NZ Screenwriters off to Killer Films NYC
10 Jan 2012
Script to Screen is delighted to announce Dianna Fuemana has been awarded the 2012 US Screenwriting Internship Scholarship. Furthermore, Catherine Bisley has been awarded a special second scholarship, securing both writers sought after placements at Killer Films, New York.
Lead by producers Christina Vachon and Pam Koffler, Killer Films is at the forefront of Independent American cinema and is responsible for a number of very successful and much talked-about features including Kids, Happiness, and Oscar nominated Far from Heaven.The selection panel of Roger Horrocks, Tui Ruwhiu and Script to Screen’s Esther Cahill-Chiaroni felt these emerging screenwriters demonstrated impressive craft skill as well as unique voice:
“Normally the Killer Films Internship is for one winner only, but two of the finalists were so impressive that we made an effort to obtain a second internship for this year. And the Film Commission has generously helped to make this possible.
“First place-winner Dianna Fuemana has made a name for herself in not one but three fields – film, television and theatre. Her plays include ‘My Mother Dreaming’, ‘Mapaki’, ‘The Packer’ and ‘Famemalema’ which have been widely produced. Three of them have been published. Her television writing credits include episodes of ‘Interrogation’ and ‘Good Hands’. She has a feature film script in development with the Film Commission. Dianna has won a Chapman Tripp Theatre award as ‘Outstanding New Writer of the Year’ and a Creative NZ Pacific Innovation and Excellence Award, among other distinctions.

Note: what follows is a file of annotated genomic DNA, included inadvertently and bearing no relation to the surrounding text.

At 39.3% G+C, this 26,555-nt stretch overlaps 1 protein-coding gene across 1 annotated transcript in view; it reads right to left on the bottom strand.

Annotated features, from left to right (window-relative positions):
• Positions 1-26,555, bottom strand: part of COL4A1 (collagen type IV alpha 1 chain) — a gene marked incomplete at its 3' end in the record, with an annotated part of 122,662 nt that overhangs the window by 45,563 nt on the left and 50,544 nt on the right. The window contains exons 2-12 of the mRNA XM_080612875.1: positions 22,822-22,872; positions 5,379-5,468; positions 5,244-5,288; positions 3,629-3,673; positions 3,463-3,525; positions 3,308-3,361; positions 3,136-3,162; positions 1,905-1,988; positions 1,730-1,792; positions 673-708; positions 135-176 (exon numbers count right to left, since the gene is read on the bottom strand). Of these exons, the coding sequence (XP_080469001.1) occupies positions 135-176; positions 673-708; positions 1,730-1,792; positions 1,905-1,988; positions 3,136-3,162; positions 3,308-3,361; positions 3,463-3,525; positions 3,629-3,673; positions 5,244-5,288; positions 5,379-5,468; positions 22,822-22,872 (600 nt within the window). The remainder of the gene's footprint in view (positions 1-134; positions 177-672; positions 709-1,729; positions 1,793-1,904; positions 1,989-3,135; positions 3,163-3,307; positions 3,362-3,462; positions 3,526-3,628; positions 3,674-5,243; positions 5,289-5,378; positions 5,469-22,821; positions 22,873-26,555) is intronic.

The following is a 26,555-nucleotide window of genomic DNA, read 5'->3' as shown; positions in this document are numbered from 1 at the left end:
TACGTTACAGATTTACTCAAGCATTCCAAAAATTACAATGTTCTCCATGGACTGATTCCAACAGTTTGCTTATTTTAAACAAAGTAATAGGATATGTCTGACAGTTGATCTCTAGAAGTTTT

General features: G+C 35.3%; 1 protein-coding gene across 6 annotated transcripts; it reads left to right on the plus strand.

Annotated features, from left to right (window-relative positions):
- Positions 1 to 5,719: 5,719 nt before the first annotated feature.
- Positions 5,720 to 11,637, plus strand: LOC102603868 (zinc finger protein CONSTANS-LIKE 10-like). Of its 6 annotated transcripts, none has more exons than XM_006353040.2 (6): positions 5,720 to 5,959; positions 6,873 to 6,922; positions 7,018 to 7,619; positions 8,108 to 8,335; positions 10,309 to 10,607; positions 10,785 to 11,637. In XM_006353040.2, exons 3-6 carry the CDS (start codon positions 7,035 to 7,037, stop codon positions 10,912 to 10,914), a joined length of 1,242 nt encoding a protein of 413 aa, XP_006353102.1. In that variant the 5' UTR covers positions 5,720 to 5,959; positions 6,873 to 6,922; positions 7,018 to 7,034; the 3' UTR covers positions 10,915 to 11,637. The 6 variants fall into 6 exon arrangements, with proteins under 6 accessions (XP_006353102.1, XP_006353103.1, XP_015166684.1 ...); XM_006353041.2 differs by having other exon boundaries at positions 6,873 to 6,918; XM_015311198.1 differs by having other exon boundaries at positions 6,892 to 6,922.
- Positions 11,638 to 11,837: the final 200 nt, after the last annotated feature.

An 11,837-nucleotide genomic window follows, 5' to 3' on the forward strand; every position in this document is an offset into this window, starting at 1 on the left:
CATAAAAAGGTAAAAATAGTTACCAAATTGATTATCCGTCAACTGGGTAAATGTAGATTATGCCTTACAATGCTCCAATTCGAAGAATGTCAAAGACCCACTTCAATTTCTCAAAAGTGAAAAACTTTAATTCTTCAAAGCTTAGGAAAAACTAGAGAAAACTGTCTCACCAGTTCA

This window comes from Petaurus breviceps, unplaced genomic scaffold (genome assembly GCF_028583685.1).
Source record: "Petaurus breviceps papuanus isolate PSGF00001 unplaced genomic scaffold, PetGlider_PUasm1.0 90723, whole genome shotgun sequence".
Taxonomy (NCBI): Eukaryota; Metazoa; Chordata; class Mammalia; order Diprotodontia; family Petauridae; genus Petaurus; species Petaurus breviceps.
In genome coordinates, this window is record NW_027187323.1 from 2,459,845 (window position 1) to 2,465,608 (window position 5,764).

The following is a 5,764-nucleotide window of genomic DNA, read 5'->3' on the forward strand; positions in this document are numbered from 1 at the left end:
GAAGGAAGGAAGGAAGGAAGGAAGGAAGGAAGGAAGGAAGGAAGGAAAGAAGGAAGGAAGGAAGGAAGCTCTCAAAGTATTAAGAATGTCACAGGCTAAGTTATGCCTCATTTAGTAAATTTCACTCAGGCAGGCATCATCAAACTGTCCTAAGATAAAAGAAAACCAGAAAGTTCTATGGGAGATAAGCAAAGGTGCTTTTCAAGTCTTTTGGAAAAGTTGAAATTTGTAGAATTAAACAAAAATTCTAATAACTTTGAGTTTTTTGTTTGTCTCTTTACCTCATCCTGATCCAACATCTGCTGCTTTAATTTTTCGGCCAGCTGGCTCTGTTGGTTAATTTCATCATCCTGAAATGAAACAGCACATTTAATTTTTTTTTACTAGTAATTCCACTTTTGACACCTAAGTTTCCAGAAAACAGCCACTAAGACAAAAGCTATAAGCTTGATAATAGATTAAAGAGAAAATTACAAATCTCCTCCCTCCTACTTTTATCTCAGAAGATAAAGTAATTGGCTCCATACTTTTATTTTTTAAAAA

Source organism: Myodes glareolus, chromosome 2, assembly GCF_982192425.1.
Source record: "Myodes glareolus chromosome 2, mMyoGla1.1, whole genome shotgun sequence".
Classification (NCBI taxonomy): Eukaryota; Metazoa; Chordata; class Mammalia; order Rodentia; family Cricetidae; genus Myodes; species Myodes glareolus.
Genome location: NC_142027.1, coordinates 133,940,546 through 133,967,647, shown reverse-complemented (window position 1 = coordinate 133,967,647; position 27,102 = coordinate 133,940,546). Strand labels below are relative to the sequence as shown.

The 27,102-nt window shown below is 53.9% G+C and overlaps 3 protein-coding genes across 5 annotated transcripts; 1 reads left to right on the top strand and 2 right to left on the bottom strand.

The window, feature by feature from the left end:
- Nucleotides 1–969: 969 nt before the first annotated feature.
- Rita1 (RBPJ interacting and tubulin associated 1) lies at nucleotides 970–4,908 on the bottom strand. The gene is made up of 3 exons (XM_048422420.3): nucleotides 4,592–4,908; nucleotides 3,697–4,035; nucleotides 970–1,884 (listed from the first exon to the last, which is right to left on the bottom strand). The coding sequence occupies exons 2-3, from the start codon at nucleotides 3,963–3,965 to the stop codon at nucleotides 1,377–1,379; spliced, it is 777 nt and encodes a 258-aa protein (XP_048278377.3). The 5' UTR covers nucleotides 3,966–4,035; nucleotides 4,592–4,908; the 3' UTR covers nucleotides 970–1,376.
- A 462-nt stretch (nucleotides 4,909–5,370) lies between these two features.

“The second successful applicant, Catherine Bisley, has written extensively since graduating from the Victoria University MA writing programme. She wrote and directed the short films Alwyn Motel and The Fish Will Swim and her feature film script, December, is in development with the Film Commission. She is well known for the commentaries on films she has written for websites such as Lumiere Reader and NZ On Screen.”
Dianna Fuemana will follow in previous winners’ footsteps, spending three months in Killer Films’ busy development department, an experience 2009 recipient Leo Woodhead and 2011 recipient Michelle Savill wrote extensively about in their Script to Screen blogs.
Catherine Bisley will be based with Killer Film’s upcoming production Kill Your Darlings, a feature film about writers Allen Ginsberg, Jack Kerouac and William Burroughs whose cast includes Daniel Radcliffe, Catherine Keener and Lizzie Olsen.
The selection panel would like to congratulate the third finalist writer/director Sally Tran and note the exceptional calibre of applications.
“There were 33 applications, and in making a selection we were hugely impressed by the level of experience. The Killer Films Internship has obviously been working well and now attracts a large and very competitive field of applicants.
“There were some very talented young directors and producers and we will be watching their future careers with great interest. However, Script to Screen’s no. 1 priority is the development of screenwriting and thus the internships went to two applicants who had displayed an outstanding talent and commitment in writing.
“The continued success of this scheme has been possible through the on-going support of Gary Hannam’s Film Investment Corporation Foundation, the NZ Film Commission, and Killer Films.
“Killer Films is one of the most successful and cutting-edge independent feature film companies. It will be a high-powered experience for the two New Zealanders and will give them valuable input at this stage of their careers. They have promised to keep up the tradition of writing blogs for the Script to Screen website so that the New Zealand film community can share some of their experiences.”
Script to Screen is a charitable trust with the mandate is to develop the craft and culture of storytelling for the screen in Aotearoa New Zealand.
The US Screenwriting Scholarship Internship to Killer Films has been running since 2009 and is made possible with generous support from the Film Investment Corporation Foundation and the NZ Film Commission.